• Title: The Mercy of Thin Air
  • Author: Ronlyn Domingue
  • Publisher: Atria Books (Simon & Schuster)

I do, however, suggest you read these books at least a few days apart.  I had a hard time sleeping last night imagining the spirits hovering around my bed!

As I finally got around to uploading photos from January to current on Facebook, I realized that 2009 has already been a year to remember (although I don’t look photogenic in any of the moments!).

Yes, it’s true I have joined the ranks of the unemployed, but I’ve also been motivated and inspired to follow my dreams of launching a career in book publishing, started this blog which has become quite an enjoyable hobby, begun to really appreciate Chicago and all it offers, been to my first Bulls game, Cocokey Resort with three of my best friends, had the #1 bracket in my pool as of NOW (sorry, MSU, I bet correctly that UNC would pull off the win), started a volunteer relationship with a worthwhile organization (<3 to you, Open Books), been blessed with a baby nephew, and been lucky enough to have the love, support and enjoyment of a wonderful family and system of friends.

Alright, fine, I may be a little tipsy from watching the pathetic game that MSU just played, but I am thankful for all this year has already brought (I cannot believe Easter is this Sunday – time has flown by) and all it promises in the future.  I hope you all enjoyed my Miller Lite induced ramblings (potentially found some inspiration yourself?), but hopefully this little nugget will serve as a reminder for the important things next time I get frustrated when job searching or waiting for spring to come to  Chicago.

Heading home on the train tomorrow, looking forward to some quality MI time with the family and good books, while curled up in my favorite chair!  Hopefully book reviews to come shortly… Hitting the “publish” button before I can overthink and delete this…

One of the joys of not being employed full-time is the freedom I have with my days… Sunday, Monday, Thursday – they tend to be more open for me (of course I have my” blogations”, the news, keeping up on the latest trends, yoga…), and this freedom is really convenient in the event of a monumental event, like the birth of my new baby nephew, Alton Isaac! So, blessed that I am, I was able to travel a couple states away to meet the little critter yesterday.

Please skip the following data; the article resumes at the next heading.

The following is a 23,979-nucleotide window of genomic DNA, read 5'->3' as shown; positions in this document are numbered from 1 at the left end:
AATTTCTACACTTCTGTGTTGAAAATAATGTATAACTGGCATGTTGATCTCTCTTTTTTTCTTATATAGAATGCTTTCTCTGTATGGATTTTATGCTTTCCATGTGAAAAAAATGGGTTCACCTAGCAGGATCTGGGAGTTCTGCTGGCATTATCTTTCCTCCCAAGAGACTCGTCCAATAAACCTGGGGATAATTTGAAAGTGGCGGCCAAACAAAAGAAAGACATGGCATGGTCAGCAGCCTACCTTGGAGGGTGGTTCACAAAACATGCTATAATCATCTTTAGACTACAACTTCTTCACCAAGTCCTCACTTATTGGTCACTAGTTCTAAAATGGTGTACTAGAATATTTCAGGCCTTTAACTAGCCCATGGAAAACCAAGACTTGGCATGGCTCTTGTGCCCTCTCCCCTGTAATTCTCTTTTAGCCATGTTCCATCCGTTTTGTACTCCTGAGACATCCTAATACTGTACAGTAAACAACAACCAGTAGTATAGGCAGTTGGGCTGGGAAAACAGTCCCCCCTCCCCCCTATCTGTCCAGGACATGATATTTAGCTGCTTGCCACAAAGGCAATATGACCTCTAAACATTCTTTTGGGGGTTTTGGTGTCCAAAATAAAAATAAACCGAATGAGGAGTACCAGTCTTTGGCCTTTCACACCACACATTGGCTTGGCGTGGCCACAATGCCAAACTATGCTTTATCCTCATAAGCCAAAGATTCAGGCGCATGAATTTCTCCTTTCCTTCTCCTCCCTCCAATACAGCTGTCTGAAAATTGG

That little set up is just to give you some perspective on my emotional state when I read the book I’m about to review (not just for you all to congratulate me on being an AUNT!), but I think I was feeling a little less stoic than usual.

Since Randy Pausch delivered his “Last Lecture” presentation on September

The Pausch family

The Pausch family

18, 2007 at Carnegie Mellon, his advice and adages have swept the media, leading to a best-selling book.  Presented after being diagnosed with terminal pancreatic cancer, his focus is on “Really Achieving Your Childhood Dreams.”

First off, I am very impressed that he really did achieve his childhood dreams – from the Nasa-esque “zero gravity” to working for Disney.  It’s hard for me to even remember what I used to “dream”, other than living in a big city so I guess at least I accomplished something (along with the other 9.5MM people so I guess I’m not all that special).  Regardless, in this book of advice on how to lead my life, the things that hit home with me were the more family-oriented musings, from winning the “parent lottery” (I completely relate to this one, as Pausch says, “I already had this incredible leg up in life because I had a mother and father who got so many things right.”) to his worry of how to convey his love to his young children after his death.

I found this book interesting, but wasn’t nearly as enamored with the message as I had planned to be.  I harbor no doubts that Randy Pausch was a good man and a beloved husband and father (and teared up many times, but please refer back to paragraph 1 on my emotional state!), but I don’t think his advice was ground-breaking and doubt the impact would have been nearly the same had he not been terminally ill.  He seemed a little full of himself (to be fair, he does acknowledge he tends to be a know-it-all), and mentions his salary more than I thought was appropriate, but he also seemed like an optimistic, friendly guy who was making the most of an awful death sentence.

Read this if: You’re in the “family” sort of mood, and are looking for a reminder to appreciate the people who love you and you love in return, and the time you have together.

Avoid this if: You have no interest in yet another “life lesson” book.  In my opinion, “The Little Prince” is much more valuable.the-last-lecture2

  • Title: The Last Lecture
  • Author: Randy Pausch
  • Publisher: Hyperion
  • NovelWhore’s Grade: B-

RIP Randy Pausch, July 25, 2008

Whimsical.  Flippant.  Frivolous. Fun.  Light-Hearted.  Carefree.  Pointless.  Irreverent.  Humorous.  Tongue-in-Cheek.  Wishful.

“Remember Me?” is my latest guilty indulgence from Sophie Kinsella, British author of the omnipresent “Shopaholic” series, available now in a bookstore and movie theater near you.

The book follows Lexi, the lovable protagonist, through London, trying to patch together the past three years of which her memory is lost due to a car accident.  Like the fairy-tale dream many a girl has (even if we choose not to admit it!), she wakes up in a hospital bed surrounded by luxury belongings, a glossy new appearance and a gorgeous husband, though she has no recollection how they came into her possession.

Though amnesia is a serious issue, Kinsella makes the whole thing a comedy from the marriage manual (including detailed foreplay instructions) drafted by her dreamy husband, to the klepto-sister.  There are deeper issues twisting through the tale, from an emotionally distant mother, an affair that can’t be remembered and being the “bitch-boss” at work, that all lead up to a cute, if not memorable, ending.

Read this if: You enjoy escapism, and are seeking a light-hearted read to take you away from the happenings in your life.  You’re looking for a book to entertain you, not change your life.

Avoid this if: You deal in reality and have no appreciation for the frivolous entertainment provided by a true “chick-lit” book.

  • remember-me-1Title:  Remember Me?
  • Author: Sophie Kinsella
  • Publisher: Dial Press
  • NovelWhore’s Grade: B+